Dr. Jim Bob Brady and wife Mary Louise start off the story on the ski slopes of Snowmass Village, Aspen, Colorado. The Doc’s ski skills make him collide with another doctor. Cosmetic surgeon Dr. Louis ‘Lou’ Royce Edwards and his wife Mimi are also on vacation there.
The least Brady can do is facilitate treatment for Edwards while Mary Louise goes over to their cabin to inform Mimi. We soon learn that Mimi’s health is deteriorating as she has lupus, suffers the effects of chronic steroid therapy, has kidney failure, and cause of this all, is her cosmetic breast surgery performed by her own husband. This collision snowballs into a full fledged criminal investigation when Edwards is suspected of murder.
As the insurance company canceled Edwards’ malpractice policy, he had been operating uninsured. As he’s not the only one who wants answers, he joins the protests in front of the insurance company’s building. He even gives an interview for a morning show. And it is a good thing he did because during the same time frame, that insurance company’s president, Paul Allen Thompson, is killed.
We see a detailed investigation with Brady even being made a special investigator with the Houston Police Department. We learn about penthouse keys and elevator access. The Edwards marriage is suffering and is bound to buckle so, are we also facing adultery?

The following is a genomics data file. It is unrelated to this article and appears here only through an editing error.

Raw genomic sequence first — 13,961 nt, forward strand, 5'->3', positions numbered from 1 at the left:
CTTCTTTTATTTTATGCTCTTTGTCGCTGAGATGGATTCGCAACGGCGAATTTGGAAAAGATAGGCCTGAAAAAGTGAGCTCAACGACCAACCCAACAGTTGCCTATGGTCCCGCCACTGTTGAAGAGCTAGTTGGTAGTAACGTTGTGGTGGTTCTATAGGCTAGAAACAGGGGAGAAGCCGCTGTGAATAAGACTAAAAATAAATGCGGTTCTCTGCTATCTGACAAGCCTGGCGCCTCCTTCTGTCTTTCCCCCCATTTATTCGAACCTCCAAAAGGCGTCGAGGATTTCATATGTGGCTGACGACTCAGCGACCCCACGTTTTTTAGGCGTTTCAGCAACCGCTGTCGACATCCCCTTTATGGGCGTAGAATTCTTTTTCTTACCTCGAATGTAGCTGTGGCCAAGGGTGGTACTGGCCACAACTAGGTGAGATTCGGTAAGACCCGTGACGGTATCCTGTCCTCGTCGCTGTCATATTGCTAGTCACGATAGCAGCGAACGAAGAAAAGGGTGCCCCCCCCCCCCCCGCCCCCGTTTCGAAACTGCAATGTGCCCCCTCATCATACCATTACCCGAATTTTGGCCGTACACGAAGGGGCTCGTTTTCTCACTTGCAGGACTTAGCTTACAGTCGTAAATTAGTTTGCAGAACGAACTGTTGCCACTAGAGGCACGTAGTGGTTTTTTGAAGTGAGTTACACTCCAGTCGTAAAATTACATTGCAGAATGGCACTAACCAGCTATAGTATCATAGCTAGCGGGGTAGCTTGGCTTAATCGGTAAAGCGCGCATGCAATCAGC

I like how Bishop makes Brady write lists to repeat what we know, what we need, and how to get there. It is a simple but very effective writing technique before switching gears.
I am very conflicted about this book. It started so slowly that I had to put it away several times. The pace is just too slow for the premise.
Reminder, the set up is malpractice lawsuits from women who had ruptured breast implants combined with an insurance company canceling malpractice policies from several plastic surgeons under the guise of going bankrupt due to all the settlements.
The insurance company’s founder and president, Thompson, is murdered in his penthouse. Edwards had his insurance canceled and he operated on his own wife who now faces serious health issues. This alone is huge and can easily fill a few books. If left at this, it would have been a very strong and tight plot.
But that wasn’t enough for Bishop. He needed to add something to the story that reflected on the insurance company’s president moral character. He did so in a two-pronged approach. The first prong is absolutely possible, probable to the crime investigation, and believable. The second prong distracts and weakens the story. To discuss why I say this I have to give away some of the plot, sorry.
That Thompson would find out the financial swindle in Edwards’ office is highly probable but how he deals with the culprit, is not. Blackmail is believable. Checking up on their correct future bookkeeping, is not. Abusing the culprit’s daughter, as vile as it is, is probable. That daughter having a best friend who wants to help her, is also probable. The rest is not. I will stop here but there’s a lot more to the second prong that makes you shake your head at the end.